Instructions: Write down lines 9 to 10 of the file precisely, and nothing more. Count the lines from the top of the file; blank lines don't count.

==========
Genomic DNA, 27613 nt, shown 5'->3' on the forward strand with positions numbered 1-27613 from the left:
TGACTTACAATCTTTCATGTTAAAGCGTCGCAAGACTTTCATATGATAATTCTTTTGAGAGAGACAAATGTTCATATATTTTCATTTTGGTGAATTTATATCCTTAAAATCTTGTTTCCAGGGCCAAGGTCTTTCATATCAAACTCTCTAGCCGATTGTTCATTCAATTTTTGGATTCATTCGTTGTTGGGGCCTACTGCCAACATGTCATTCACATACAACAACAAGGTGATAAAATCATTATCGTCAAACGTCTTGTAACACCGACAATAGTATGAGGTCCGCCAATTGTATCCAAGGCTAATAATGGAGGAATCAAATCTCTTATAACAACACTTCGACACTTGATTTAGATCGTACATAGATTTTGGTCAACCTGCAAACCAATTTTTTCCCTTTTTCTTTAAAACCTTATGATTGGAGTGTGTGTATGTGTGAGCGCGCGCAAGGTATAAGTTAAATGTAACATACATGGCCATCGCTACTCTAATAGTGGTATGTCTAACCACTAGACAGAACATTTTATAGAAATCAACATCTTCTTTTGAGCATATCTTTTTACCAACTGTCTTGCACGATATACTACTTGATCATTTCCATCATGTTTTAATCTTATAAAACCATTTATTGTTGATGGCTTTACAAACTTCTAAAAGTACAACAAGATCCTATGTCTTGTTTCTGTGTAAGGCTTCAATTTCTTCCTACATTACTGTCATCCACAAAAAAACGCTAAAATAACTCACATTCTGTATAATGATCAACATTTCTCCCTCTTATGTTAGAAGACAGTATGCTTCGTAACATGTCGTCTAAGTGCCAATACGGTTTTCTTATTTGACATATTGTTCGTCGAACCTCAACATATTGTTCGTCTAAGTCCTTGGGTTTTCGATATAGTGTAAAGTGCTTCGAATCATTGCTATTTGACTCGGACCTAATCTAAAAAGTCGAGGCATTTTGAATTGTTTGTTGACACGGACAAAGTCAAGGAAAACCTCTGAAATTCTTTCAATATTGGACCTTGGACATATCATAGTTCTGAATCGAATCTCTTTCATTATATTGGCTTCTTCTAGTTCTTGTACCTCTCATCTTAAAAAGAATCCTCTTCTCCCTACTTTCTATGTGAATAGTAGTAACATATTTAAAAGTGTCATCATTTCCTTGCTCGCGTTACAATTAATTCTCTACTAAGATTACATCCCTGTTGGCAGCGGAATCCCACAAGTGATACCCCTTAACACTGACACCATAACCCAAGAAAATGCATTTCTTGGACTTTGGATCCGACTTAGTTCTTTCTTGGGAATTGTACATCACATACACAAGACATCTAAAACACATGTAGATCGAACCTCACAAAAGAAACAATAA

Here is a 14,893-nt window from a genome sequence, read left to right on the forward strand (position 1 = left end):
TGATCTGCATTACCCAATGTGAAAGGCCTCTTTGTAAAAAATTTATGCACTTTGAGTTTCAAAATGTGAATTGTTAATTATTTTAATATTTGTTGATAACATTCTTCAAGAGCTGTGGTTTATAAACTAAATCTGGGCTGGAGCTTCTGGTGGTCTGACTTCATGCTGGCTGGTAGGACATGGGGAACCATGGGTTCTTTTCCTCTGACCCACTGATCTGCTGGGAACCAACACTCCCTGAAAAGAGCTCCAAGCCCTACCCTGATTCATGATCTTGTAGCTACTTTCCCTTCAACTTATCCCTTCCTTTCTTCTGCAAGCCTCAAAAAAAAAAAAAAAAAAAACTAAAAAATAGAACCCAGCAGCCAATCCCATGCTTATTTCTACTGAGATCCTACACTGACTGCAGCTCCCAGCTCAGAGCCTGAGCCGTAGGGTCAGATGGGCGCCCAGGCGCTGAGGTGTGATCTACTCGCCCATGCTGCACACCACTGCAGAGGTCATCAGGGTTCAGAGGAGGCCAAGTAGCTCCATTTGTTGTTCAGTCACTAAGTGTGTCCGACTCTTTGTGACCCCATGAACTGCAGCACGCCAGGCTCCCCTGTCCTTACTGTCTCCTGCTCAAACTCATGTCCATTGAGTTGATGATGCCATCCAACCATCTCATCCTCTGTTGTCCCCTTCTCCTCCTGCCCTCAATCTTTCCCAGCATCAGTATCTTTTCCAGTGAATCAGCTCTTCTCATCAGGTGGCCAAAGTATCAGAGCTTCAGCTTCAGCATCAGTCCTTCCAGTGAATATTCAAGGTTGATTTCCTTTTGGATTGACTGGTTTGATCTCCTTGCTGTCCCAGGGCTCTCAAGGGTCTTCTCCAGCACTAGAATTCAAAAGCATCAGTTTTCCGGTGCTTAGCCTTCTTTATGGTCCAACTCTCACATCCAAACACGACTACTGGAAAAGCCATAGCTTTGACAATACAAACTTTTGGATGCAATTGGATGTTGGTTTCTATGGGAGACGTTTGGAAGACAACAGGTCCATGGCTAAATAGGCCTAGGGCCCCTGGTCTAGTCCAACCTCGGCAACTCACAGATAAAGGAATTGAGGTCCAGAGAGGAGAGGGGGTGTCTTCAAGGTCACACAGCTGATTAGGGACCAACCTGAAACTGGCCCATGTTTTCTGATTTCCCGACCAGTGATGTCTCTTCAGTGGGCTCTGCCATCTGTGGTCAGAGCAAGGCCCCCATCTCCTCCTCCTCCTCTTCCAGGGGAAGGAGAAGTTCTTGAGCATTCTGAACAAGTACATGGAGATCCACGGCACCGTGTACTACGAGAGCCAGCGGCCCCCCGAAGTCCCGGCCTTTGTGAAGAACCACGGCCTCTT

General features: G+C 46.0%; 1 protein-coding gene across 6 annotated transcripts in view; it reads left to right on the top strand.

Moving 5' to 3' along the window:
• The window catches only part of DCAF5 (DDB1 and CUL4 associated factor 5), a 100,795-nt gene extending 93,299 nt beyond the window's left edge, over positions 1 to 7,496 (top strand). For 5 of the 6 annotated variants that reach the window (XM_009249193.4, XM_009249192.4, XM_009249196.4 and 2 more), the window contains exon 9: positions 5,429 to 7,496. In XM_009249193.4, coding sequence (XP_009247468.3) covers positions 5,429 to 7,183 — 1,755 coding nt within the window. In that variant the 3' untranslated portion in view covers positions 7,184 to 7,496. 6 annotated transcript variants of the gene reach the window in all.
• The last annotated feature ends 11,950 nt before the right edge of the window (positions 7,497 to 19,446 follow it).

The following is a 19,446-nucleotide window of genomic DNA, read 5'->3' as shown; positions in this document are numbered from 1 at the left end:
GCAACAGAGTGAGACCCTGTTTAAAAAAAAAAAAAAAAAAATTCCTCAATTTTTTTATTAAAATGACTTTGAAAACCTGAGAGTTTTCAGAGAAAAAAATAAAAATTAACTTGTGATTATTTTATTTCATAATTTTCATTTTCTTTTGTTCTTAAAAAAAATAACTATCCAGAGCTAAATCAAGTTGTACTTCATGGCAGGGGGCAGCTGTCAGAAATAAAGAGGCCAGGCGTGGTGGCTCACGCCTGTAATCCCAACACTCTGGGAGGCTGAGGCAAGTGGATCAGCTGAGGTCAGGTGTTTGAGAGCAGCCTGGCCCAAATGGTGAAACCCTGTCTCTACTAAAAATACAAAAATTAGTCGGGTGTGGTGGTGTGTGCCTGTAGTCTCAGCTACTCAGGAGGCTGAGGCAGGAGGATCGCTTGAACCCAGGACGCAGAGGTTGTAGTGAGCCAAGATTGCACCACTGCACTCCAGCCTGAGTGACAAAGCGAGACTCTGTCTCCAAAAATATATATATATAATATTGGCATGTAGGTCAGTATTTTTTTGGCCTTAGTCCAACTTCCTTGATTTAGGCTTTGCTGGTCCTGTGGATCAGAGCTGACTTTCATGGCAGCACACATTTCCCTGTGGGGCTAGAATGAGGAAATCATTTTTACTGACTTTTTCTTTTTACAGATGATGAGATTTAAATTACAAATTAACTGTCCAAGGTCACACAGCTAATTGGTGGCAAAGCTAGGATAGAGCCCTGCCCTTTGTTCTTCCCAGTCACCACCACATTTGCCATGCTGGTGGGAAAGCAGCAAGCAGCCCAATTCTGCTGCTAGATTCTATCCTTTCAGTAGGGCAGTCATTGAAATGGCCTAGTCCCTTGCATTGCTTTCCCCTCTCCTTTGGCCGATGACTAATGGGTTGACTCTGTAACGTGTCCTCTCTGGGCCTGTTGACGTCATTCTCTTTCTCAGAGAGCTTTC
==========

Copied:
The following is a 19,446-nucleotide window of genomic DNA, read 5'->3' as shown; positions in this document are numbered from 1 at the left end:
GCAACAGAGTGAGACCCTGTTTAAAAAAAAAAAAAAAAAAATTCCTCAATTTTTTTATTAAAATGACTTTGAAAACCTGAGAGTTTTCAGAGAAAAAAATAAAAATTAACTTGTGATTATTTTATTTCATAATTTTCATTTTCTTTTGTTCTTAAAAAAAATAACTATCCAGAGCTAAATCAAGTTGTACTTCATGGCAGGGGGCAGCTGTCAGAAATAAAGAGGCCAGGCGTGGTGGCTCACGCCTGTAATCCCAACACTCTGGGAGGCTGAGGCAAGTGGATCAGCTGAGGTCAGGTGTTTGAGAGCAGCCTGGCCCAAATGGTGAAACCCTGTCTCTACTAAAAATACAAAAATTAGTCGGGTGTGGTGGTGTGTGCCTGTAGTCTCAGCTACTCAGGAGGCTGAGGCAGGAGGATCGCTTGAACCCAGGACGCAGAGGTTGTAGTGAGCCAAGATTGCACCACTGCACTCCAGCCTGAGTGACAAAGCGAGACTCTGTCTCCAAAAATATATATATATAATATTGGCATGTAGGTCAGTATTTTTTTGGCCTTAGTCCAACTTCCTTGATTTAGGCTTTGCTGGTCCTGTGGATCAGAGCTGACTTTCATGGCAGCACACATTTCCCTGTGGGGCTAGAATGAGGAAATCATTTTTACTGACTTTTTCTTTTTACAGATGATGAGATTTAAATTACAAATTAACTGTCCAAGGTCACACAGCTAATTGGTGGCAAAGCTAGGATAGAGCCCTGCCCTTTGTTCTTCCCAGTCACCACCACATTTGCCATGCTGGTGGGAAAGCAGCAAGCAGCCCAATTCTGCTGCTAGATTCTATCCTTTCAGTAGGGCAGTCATTGAAATGGCCTAGTCCCTTGCATTGCTTTCCCCTCTCCTTTGGCCGATGACTAATGGGTTGACTCTGTAACGTGTCCTCTCTGGGCCTGTTGACGTCATTCTCTTTCTCAGAGAGCTTTC